[Haskell-beginners] sorting almost sorted list
Daniel Fischer
daniel.is.fischer at googlemail.com
Tue Sep 27 20:16:18 CEST 2011
On Tuesday 27 September 2011, 18:34:01, Yitzchak Gale wrote:
> Hi Daniel,
>
> Thanks for clearing up the mystery
> about the dependence on prime factorization!
> Very interesting.
>
> > at first glance, merging c
> > chunks of length m each is O(c*m); so, since sorting each chunk is
> > O(m*log m), it'd overall be
> >
> > O(c*m*log m) = O(n*log m) = O(n*log (n/c))
>
> No. In the given use case m is a small constant and
> c is proportional to n, so the overall complexity is O(n).
Not a contradiction. If m is a constant (> 1), O(n*log m) = O(n)
(and sorting chunks of length m is O(m*log m) = O(1) then).
>
> > It has larger overhead than sortBy,
>
> That's true. But it's asymptotically better.
>
> Given Dennis' use case, it sounds like
> m will probably always be < 10.
> Input size will typically be a few hundred,
> but could be a few thousand. sortBy
> would indeed be just fine in those cases.
>
> > so if n is small or m is large, sortBy
> > is likely to be better, but if n is large and m relatively small,
> > sortAlmostBy can be significantly (but not dramatically,
> > excluding extreme cases where you can do much better) faster.
>
> At most m will be on the order of 100 if we
> need to process all the parts of a large
> symphony orchestra combined together
> (a very unlikely use case admittedly),
> and in that case the input size could be as
> much as 10^6, or possibly even more for
> something like the Mahler.
Yeah, but log (10^6) is still a fairly small number, so counting reduction
steps, it wouldn't be dramatically better. However, I forgot to take memory
usage into account, so in terms of wall-clock (or CPU) time, it could be
dramatically better even for not too large n and no too small m.
>
> (Come to think of it, it's pretty amazing that
> Mahler wrote so many notes and actually got
> people to play them.)
People do stranger things. People listen to Wagner, for example.
>
> There I believe sortAlmostBy could be quite
> an improvement.
Certainly. (Just included Data.List.sort in the benchmark, for these short
lists, it takes less than twice as long as sortAlmostBy)
> I'd be interested to hear ideas to make it even better though.
mergeAABy :: (a -> a -> Ordering) -> [[a]] -> [a]
mergeAABy cmp ((x:xs):(y:ys):zss) = foo x xs y ys zss
where
foo u us v vs wss =
case cmp u v of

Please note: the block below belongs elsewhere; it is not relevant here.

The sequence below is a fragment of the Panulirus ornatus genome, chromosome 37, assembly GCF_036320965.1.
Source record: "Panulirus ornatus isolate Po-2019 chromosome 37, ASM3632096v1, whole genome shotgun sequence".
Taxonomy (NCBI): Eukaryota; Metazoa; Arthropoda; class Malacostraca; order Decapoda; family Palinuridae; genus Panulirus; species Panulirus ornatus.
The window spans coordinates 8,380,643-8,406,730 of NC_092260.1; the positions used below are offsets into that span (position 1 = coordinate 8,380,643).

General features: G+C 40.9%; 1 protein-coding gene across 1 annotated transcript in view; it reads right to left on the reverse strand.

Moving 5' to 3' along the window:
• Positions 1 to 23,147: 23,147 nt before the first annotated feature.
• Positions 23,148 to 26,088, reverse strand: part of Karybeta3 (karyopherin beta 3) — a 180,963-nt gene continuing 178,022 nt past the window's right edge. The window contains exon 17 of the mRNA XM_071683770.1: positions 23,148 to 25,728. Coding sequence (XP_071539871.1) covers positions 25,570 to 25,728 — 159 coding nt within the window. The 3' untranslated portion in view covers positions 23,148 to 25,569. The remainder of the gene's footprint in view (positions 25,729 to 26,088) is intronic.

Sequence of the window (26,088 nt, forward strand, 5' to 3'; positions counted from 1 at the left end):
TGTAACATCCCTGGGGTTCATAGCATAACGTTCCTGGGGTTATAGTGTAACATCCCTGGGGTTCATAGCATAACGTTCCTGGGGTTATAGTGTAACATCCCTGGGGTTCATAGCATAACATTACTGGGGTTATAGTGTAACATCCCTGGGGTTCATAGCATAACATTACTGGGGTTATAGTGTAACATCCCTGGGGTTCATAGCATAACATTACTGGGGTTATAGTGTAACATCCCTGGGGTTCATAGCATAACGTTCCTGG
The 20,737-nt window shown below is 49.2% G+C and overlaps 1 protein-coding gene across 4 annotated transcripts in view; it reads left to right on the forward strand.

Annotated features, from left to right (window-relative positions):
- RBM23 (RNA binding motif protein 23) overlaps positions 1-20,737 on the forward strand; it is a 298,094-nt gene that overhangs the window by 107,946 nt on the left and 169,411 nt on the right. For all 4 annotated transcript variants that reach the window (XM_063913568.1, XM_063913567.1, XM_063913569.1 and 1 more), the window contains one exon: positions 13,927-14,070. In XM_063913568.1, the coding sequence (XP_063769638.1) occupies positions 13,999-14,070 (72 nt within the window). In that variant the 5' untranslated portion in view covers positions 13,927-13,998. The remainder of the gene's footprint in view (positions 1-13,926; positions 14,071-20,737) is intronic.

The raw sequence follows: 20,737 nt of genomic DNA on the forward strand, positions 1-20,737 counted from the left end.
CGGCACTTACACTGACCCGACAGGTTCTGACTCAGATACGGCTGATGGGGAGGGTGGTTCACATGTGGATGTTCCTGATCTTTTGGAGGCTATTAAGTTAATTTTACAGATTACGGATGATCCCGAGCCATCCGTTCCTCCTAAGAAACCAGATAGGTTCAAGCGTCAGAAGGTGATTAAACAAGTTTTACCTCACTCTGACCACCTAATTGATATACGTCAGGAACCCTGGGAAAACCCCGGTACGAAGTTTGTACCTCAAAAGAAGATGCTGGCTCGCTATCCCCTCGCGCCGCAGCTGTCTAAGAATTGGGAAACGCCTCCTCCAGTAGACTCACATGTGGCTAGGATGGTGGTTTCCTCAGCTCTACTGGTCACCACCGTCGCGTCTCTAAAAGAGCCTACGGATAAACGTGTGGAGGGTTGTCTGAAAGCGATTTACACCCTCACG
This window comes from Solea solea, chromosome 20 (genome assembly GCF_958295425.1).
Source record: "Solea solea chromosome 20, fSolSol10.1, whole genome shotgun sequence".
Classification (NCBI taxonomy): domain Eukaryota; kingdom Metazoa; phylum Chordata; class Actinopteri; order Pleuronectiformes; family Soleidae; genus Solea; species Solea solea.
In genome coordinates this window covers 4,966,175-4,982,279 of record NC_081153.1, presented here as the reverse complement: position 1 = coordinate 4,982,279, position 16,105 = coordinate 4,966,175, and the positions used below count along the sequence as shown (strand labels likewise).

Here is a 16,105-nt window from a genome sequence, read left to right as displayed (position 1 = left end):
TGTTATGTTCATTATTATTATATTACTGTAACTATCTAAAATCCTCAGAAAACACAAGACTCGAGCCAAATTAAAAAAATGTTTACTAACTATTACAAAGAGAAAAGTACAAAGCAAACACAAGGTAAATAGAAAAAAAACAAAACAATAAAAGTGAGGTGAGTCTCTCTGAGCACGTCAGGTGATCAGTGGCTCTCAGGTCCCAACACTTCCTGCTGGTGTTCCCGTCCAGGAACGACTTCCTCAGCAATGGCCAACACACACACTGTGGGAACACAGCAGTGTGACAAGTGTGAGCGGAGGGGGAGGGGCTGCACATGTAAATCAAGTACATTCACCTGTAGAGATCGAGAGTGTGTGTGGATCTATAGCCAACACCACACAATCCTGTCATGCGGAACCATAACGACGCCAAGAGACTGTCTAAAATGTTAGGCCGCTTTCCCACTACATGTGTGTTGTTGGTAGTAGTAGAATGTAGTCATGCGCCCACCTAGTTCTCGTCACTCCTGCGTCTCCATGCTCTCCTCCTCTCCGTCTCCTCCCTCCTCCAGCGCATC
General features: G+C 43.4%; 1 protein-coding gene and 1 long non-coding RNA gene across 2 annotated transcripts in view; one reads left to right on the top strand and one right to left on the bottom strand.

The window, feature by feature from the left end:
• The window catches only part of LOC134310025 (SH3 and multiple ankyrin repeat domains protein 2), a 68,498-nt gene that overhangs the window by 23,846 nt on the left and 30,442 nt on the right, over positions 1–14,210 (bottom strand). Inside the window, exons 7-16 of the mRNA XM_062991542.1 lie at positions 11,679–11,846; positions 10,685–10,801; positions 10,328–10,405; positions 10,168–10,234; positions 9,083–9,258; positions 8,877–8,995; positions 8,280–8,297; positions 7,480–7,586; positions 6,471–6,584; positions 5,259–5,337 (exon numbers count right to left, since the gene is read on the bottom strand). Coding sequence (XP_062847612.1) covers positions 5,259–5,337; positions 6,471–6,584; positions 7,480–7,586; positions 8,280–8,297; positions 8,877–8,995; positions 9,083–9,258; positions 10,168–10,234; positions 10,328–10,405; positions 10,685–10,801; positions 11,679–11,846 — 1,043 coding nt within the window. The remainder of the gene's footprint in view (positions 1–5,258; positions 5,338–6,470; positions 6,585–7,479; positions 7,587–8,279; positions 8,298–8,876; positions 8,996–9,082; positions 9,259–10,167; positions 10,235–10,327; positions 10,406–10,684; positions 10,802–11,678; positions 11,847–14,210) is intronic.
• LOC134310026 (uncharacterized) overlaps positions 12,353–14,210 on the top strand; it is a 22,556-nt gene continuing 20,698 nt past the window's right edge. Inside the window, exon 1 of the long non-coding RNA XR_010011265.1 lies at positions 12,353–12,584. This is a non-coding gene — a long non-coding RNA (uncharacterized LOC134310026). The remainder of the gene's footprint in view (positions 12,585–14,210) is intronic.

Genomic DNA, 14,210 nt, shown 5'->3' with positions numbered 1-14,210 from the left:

GT -> v : case vs of
(b:bs) -> foo u us b bs wss
[] -> u : us ++ mergeAABy cmp wss
_ -> u : case us of
(c:cs) -> foo c cs v vs wss
[] -> case wss of
((w:ws):kss) -> foo v vs w ws kss
_ -> v : vs
mergeAABy _ [xs] = xs
mergeAABy _ _ = []
seems to be a bit faster (I have made the lists longer, substituted 2000 by
5000):
dafis at schwartz:~/Haskell/BeginnersTesting> ./benchAlmost -nis 20 -kis 20
(20,20) -- print parameters to make sure they're evaluated
284090563 -- print sum of all random Ints to make sure they're evaluated
warming up
estimating clock resolution...
mean is 2.183860 us (320001 iterations)
found 41404 outliers among 319999 samples (12.9%)
2443 (0.8%) low severe
38961 (12.2%) high severe
estimating cost of a clock call...
mean is 50.65112 ns (14 iterations)
found 2 outliers among 14 samples (14.3%)
2 (14.3%) high mild
benchmarking Yitz
collecting 100 samples, 1 iterations each, in estimated 6.537795 s
mean: 67.05025 ms, lb 66.59363 ms, ub 67.62786 ms, ci 0.950
std dev: 2.616184 ms, lb 2.179318 ms, ub 3.100722 ms, ci 0.950
benchmarking Mine
collecting 100 samples, 1 iterations each, in estimated 5.566311 s
mean: 56.91069 ms, lb 56.54846 ms, ub 57.37602 ms, ci 0.950
std dev: 2.100948 ms, lb 1.722233 ms, ub 2.585056 ms, ci 0.950
With n = k = 50:
benchmarking Yitz
collecting 100 samples, 1 iterations each, in estimated 7.366776 s
mean: 75.63603 ms, lb 75.17202 ms, ub 76.20199 ms, ci 0.950
std dev: 2.617970 ms, lb 2.227238 ms, ub 3.040563 ms, ci 0.950
benchmarking Mine
collecting 100 samples, 1 iterations each, in estimated 6.517696 s
mean: 68.00708 ms, lb 67.26089 ms, ub 69.04105 ms, ci 0.950
std dev: 4.463628 ms, lb 3.484169 ms, ub 5.950722 ms, ci 0.950
n = k = 100:
benchmarking Yitz
collecting 100 samples, 1 iterations each, in estimated 9.756303 s
mean: 87.39906 ms, lb 86.90397 ms, ub 87.99232 ms, ci 0.950
std dev: 2.763955 ms, lb 2.382008 ms, ub 3.168909 ms, ci 0.950
benchmarking Mine
collecting 100 samples, 1 iterations each, in estimated 7.505393 s
mean: 77.05801 ms, lb 76.51954 ms, ub 77.74727 ms, ci 0.950
std dev: 3.117756 ms, lb 2.594126 ms, ub 3.769922 ms, ci 0.950
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